• CS 1 year ago

      You are the reason I had to change my user name from C to CS.

      You dont make any sense.

    • John 1 year ago

      Save your politics for the likes of Toronto Star and CBC…

    • backwardsevolution 1 year ago

      C – “It’s by the socialist government we elected at Ottawa, Toronto and Victoria. By their collective policy to manage housing affordability.”

      You left out the “socialism” on the way up. You know, the socialism for the developers, builders, realtors, speculators, bribe-taking politicians. Where is your anger for the central banks that held interest rates down for much, much too long in order to create a bubble? Where is your anger at the Canadian central bank bailing out the banks in 2008 to the tune of $125 billion?

      Where is your anger at the federal government allowing amortization periods to go from 25 to 30 to 35 to 40 years in order to keep the game going?

      Where is your anger at the banks who lobby hard to keep the CMHC in place, so that they can privatize their gains and socialize their losses? Talk about “socialism for the rich”! With CMHC taking the losses, that enabled the banks to hand out loans to anyone who could scratch an “X”. The banks said, “You don’t have money for a down payment? No problem, we’ll give you cash back to cover the down payment. No documentation? No problem, you have a nice face, I’m sure you’ll be good to go. You’re pledging a debt-laden condo in Shanghai as collateral for your loan? No problem, we’re good with that.”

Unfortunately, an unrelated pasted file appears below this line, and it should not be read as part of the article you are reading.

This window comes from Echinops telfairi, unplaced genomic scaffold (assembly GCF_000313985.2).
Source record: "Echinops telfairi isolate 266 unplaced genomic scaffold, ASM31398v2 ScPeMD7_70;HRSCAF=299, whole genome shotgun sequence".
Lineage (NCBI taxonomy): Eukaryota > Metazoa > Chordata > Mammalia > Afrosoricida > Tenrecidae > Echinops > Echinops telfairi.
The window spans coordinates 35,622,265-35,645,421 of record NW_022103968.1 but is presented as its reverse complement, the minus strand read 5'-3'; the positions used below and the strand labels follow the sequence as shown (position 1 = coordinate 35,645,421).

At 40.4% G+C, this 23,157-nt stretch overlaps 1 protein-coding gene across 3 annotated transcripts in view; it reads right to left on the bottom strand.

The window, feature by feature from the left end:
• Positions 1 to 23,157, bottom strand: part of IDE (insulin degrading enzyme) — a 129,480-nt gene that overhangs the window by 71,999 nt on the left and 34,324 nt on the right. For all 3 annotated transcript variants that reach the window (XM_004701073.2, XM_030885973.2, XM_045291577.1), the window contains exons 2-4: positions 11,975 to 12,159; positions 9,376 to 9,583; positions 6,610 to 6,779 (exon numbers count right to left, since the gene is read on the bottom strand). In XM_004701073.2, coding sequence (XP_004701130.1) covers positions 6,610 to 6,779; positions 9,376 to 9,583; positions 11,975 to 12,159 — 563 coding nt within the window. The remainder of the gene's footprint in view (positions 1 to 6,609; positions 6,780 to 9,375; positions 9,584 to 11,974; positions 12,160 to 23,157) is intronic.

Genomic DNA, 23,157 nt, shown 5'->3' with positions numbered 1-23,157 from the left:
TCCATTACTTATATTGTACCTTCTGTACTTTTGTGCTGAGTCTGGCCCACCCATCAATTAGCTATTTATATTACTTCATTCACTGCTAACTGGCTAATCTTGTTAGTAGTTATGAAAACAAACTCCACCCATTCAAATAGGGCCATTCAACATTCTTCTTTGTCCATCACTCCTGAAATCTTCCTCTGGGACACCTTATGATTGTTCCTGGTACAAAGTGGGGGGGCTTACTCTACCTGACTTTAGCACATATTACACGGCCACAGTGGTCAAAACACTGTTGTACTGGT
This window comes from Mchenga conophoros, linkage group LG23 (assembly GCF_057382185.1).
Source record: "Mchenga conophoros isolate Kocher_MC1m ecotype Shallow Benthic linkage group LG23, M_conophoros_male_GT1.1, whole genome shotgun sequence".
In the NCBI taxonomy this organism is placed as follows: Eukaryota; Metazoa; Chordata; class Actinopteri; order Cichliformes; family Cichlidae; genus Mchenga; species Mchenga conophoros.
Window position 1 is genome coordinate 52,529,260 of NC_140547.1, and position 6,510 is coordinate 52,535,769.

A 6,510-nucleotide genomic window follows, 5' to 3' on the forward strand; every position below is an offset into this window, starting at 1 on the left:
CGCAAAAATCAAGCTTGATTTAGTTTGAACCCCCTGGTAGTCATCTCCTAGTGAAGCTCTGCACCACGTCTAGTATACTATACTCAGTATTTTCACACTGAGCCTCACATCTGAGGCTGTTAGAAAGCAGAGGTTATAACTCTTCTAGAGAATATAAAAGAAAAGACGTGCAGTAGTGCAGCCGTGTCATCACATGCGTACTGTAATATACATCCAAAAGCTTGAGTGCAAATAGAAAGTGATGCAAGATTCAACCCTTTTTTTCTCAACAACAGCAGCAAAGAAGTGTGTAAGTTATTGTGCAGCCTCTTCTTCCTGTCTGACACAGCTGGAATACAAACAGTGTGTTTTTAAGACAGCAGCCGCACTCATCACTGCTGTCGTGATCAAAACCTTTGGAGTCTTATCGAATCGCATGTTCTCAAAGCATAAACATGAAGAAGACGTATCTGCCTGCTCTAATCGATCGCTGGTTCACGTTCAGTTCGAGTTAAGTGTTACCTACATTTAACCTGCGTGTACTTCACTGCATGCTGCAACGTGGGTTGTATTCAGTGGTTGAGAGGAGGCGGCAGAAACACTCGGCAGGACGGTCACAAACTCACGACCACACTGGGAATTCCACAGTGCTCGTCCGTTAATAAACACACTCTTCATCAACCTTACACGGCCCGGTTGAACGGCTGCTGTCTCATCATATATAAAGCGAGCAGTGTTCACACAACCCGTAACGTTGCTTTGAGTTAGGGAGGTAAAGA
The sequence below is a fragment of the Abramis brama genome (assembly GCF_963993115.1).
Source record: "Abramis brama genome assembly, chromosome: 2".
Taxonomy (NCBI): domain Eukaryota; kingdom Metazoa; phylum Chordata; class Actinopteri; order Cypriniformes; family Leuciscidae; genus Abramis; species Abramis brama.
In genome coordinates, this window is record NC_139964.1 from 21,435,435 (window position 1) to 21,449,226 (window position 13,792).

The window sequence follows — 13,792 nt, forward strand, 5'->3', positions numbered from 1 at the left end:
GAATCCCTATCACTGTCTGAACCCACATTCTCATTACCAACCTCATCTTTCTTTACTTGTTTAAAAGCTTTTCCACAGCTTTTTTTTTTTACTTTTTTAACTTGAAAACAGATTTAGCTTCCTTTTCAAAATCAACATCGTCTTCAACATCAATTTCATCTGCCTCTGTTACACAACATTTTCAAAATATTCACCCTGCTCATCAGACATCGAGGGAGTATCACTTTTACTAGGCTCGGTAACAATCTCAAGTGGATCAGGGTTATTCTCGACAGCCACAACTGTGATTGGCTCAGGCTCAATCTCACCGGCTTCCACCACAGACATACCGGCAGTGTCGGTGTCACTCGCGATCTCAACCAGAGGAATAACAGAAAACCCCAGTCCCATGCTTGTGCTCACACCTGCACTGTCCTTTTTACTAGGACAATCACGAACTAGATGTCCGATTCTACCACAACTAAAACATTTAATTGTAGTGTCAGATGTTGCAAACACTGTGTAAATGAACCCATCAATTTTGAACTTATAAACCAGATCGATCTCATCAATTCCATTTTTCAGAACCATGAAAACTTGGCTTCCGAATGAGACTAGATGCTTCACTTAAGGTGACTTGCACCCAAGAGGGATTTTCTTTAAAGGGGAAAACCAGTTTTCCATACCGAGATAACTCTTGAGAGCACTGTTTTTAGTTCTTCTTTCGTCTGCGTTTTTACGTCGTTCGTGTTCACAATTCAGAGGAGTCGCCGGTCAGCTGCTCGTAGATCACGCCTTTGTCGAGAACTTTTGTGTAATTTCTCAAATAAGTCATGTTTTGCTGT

Had banks actually had to hold these bad risks on THEIR books, there is no way in hell that they would have taken these people on. No way. But they’ve done it because their risks have been socialized.

      How about all of the programs and policies enacted by federal, provincial and municipal governments that have kept the bubble going? “No problem, we’ll just increase immigration. We’ll instigate programs for rich foreign buyers. We’ll look the other way on money laundering and not declaring any income. We’ll hold public lands back in order to keep prices up. We’ll allow owners to turn their homes into Airbnb in residential neighborhoods. We’ll stand by and watch as existing citizens are priced out by corrupt foreign money buying up homes and then leaving them empty, hoping for capital appreciation.

      I could go on and on, but I hope you get my point. Socialism for the rich has existed all the way up this overblown bubble, and now when some good people are trying to stop the madness, they’re suddenly called “socialists”.

      This bubble was engineered and manufactured deliberately, with intent, and it surely wasn’t the “free market” that did it. There was nothing “free market” about it because the governments and the central bank manipulated the market at every turn.